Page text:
Close to ninety students received their diplomas at the end of their studies at BME’s English-language bachelor’s and master’s programmes.
“We are proud to say that BME is the flagship of engineering education and I salute you as its first officer”, said Vice-Rector for Education Károly Veszprémi addressing the audience of young students at the graduation ceremony. He added that finding a berth requires a coordinated approach from people and machinery: for this the officers are the professors and the vehicle is the university's infrastructure. “You were not passengers, you were the crew. You were active participants in this journey which took several years.”, said the professor. He stressed: “the ship has reached the port, but the journey is not over: you can continue your studies individually or with an organised background, hopefully seizing the opportunities offered by the MSc or PhD programmes, and we hope that you will do this here at Budapest University of Technology and Economics”, adding that graduates can rely on the skills acquired here for the rest of their lives.
Members of the Academic Procession arriving to the tune of Gaudeamus Igitur: Károly Veszprémi Vice-Rector for Education, László Dunai Dean (Faculty of Civil Engineering), Imre Orbulov Vice-Dean (Faculty of Mechanical Engineering), Gábor Nemes Vice-Dean (Faculty of Architecture), Zoltán Hell Associate Professor (Faculty of Chemical Technology and Biotechnology), László Jakab Dean (Faculty of Electrical Engineering and Informatics), István Varga Dean (Faculty of Transportation Engineering and Vehicle Engineering) István Prok Vice-Dean (Faculty of Natural Sciences) and Gyula Zilahi Vice-Dean (Faculty of Economics and Social Sciences).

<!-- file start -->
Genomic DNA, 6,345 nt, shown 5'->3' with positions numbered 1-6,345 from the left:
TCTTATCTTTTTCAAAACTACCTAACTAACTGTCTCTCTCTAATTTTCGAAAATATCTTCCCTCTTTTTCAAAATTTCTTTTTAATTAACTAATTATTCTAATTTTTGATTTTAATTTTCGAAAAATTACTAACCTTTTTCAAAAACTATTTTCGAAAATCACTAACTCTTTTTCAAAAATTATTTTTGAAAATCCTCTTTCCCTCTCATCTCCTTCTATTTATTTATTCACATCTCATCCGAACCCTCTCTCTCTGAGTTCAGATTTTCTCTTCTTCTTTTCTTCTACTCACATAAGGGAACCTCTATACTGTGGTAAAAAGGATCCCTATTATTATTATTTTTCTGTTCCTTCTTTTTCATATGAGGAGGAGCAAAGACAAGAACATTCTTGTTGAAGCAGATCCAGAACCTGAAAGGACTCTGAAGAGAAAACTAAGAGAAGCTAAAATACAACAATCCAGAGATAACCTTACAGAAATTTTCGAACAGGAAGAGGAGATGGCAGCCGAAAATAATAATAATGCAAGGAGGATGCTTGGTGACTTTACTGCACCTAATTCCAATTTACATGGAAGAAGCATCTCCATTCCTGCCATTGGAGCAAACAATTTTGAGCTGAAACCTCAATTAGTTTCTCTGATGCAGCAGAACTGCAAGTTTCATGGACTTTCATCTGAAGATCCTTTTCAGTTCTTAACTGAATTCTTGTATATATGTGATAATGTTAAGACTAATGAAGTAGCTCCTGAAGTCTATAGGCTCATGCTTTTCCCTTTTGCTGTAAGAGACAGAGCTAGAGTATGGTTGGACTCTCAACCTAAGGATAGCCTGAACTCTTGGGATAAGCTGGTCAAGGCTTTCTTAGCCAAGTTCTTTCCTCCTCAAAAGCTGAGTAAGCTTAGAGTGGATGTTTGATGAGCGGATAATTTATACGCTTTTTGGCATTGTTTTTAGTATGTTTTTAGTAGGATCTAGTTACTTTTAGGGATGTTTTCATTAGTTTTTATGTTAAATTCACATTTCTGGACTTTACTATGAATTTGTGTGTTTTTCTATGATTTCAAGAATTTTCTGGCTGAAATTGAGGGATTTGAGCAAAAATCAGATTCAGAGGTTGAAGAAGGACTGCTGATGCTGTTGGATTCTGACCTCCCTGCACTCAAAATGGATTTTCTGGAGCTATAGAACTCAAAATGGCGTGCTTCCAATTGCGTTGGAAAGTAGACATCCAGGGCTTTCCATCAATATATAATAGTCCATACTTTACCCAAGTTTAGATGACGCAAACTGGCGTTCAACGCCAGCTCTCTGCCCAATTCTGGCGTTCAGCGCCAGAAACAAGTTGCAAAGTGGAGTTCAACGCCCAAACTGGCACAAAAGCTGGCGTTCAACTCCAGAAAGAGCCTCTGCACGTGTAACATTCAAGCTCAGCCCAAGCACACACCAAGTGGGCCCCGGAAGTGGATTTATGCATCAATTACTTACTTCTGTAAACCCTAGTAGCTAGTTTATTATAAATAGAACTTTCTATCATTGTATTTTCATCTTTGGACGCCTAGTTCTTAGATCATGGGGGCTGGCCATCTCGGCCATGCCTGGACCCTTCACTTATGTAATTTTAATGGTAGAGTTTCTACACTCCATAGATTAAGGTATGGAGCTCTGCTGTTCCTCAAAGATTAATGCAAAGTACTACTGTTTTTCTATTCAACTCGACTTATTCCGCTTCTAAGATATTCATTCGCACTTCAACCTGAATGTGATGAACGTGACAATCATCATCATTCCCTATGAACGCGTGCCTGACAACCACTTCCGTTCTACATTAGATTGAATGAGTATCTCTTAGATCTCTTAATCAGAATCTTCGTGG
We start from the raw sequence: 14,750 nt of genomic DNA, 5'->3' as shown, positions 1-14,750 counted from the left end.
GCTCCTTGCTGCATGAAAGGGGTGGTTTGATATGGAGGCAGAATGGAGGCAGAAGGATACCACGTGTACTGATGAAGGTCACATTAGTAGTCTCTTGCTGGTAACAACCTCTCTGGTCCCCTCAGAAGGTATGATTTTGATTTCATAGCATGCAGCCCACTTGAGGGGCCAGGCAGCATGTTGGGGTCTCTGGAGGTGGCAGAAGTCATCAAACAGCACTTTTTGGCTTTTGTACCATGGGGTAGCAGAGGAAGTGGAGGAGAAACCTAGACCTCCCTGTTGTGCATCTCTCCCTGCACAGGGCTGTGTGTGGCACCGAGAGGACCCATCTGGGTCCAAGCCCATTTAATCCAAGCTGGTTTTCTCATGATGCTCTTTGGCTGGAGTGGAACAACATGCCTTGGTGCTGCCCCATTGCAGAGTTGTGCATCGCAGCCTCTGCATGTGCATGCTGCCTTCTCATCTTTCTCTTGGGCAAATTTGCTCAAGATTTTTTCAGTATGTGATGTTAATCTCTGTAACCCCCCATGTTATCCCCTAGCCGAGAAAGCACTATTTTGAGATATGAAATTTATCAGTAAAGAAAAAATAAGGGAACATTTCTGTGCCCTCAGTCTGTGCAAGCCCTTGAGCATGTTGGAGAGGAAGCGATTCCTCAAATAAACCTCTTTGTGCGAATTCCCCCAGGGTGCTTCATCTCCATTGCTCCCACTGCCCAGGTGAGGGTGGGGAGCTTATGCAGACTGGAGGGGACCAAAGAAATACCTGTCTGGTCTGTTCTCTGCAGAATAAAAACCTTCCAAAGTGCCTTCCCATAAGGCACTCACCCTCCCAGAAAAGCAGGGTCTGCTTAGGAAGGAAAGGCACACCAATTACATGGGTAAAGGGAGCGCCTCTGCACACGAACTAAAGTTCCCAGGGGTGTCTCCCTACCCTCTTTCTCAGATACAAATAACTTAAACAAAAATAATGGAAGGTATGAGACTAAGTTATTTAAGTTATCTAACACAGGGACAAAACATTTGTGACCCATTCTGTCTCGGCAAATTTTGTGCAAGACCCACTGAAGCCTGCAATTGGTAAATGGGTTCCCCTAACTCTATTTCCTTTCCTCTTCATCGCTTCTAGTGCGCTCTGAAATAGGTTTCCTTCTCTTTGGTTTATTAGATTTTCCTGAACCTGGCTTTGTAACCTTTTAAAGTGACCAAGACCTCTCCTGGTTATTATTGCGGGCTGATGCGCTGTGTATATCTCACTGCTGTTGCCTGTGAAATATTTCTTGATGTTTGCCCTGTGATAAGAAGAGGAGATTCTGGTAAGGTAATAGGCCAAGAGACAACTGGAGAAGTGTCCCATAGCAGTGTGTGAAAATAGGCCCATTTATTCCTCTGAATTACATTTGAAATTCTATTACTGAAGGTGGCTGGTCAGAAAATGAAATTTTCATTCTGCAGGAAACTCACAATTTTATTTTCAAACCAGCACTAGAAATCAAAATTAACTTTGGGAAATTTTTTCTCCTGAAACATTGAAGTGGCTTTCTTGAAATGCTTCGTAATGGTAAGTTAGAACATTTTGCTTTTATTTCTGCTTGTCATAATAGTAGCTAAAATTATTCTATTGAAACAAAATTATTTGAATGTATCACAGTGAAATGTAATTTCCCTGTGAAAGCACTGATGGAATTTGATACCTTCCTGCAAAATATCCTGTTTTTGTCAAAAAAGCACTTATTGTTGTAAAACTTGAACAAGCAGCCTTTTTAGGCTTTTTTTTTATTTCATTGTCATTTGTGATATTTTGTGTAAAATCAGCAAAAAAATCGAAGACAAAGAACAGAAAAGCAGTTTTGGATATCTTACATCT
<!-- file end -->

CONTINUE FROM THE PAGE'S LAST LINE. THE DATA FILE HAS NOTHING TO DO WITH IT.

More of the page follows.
The event was also attended by Balázs Vince Nagy Vice-Rector for International Affairs, representing Budapest University of Technology and Economics.
The master of the award ceremony was György Ádám Horváth, assistant professor at the Department of Environmental Economics at BME’s Faculty of Economics and Social Sciences. Árpád Siménfalvy and Kristóf Horváth from BME’s symphonic orchestra performed Oboe Concerto, No. 2 by Frigyes Hidas at the ceremony.
“Among other things, studying abroad is aimed at stepping out of our comfort zone to gain new experiences. I think that you have done a good job in this respect”, emphasised mechanical engineering student Anirudh Bodkhe, when saying goodbye on behalf of the students left behind at BME. “As members of a large international community, we had plenty of opportunities to get to know and learn from each other’s cultures”, he said when assessing the advantages of belonging to a varied student community and asked fellow students to rely on the mentality – hard-working attitude and determination – with which they attained their degrees.
Walaa Ayyad, MSc student of architecture from Palestine was one of the graduates addressing the audience. She recalled that as a refugee and an architect, she arrived at Budapest University of Technology and Economics with an unsure, hesitant and defensive attitude, which affected her abilities as an architect negatively. She emphasised “as engineers, it is our mission to change the world: BME has taught me to explore the real issues, to focus on simplicity and gave me hope. My work slowly became more streamlined and the end result reflected my inner peace. I realised that the knowledge I had gained here was truly precious, because it released positive energies, helping me to set the goal of sharing my experiences with others when I return to my home country”.